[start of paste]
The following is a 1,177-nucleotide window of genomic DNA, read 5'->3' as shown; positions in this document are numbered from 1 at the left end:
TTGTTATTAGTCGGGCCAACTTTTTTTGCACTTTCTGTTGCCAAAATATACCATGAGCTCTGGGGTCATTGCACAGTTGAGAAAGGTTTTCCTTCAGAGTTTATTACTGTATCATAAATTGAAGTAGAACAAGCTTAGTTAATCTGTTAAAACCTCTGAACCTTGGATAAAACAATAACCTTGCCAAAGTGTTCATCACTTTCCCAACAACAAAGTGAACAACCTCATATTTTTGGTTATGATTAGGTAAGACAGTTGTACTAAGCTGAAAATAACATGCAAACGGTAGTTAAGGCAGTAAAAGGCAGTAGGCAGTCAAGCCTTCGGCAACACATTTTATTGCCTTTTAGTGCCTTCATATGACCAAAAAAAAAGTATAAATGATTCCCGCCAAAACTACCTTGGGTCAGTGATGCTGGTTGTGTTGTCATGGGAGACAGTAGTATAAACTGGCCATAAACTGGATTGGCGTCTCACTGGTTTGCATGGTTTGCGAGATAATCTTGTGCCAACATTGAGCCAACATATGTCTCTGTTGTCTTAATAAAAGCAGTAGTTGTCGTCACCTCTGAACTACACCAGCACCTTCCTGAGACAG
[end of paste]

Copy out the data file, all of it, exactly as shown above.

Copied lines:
The following is a 1,177-nucleotide window of genomic DNA, read 5'->3' as shown; positions in this document are numbered from 1 at the left end:
TTGTTATTAGTCGGGCCAACTTTTTTTGCACTTTCTGTTGCCAAAATATACCATGAGCTCTGGGGTCATTGCACAGTTGAGAAAGGTTTTCCTTCAGAGTTTATTACTGTATCATAAATTGAAGTAGAACAAGCTTAGTTAATCTGTTAAAACCTCTGAACCTTGGATAAAACAATAACCTTGCCAAAGTGTTCATCACTTTCCCAACAACAAAGTGAACAACCTCATATTTTTGGTTATGATTAGGTAAGACAGTTGTACTAAGCTGAAAATAACATGCAAACGGTAGTTAAGGCAGTAAAAGGCAGTAGGCAGTCAAGCCTTCGGCAACACATTTTATTGCCTTTTAGTGCCTTCATATGACCAAAAAAAAAGTATAAATGATTCCCGCCAAAACTACCTTGGGTCAGTGATGCTGGTTGTGTTGTCATGGGAGACAGTAGTATAAACTGGCCATAAACTGGATTGGCGTCTCACTGGTTTGCATGGTTTGCGAGATAATCTTGTGCCAACATTGAGCCAACATATGTCTCTGTTGTCTTAATAAAAGCAGTAGTTGTCGTCACCTCTGAACTACACCAGCACCTTCCTGAGACAG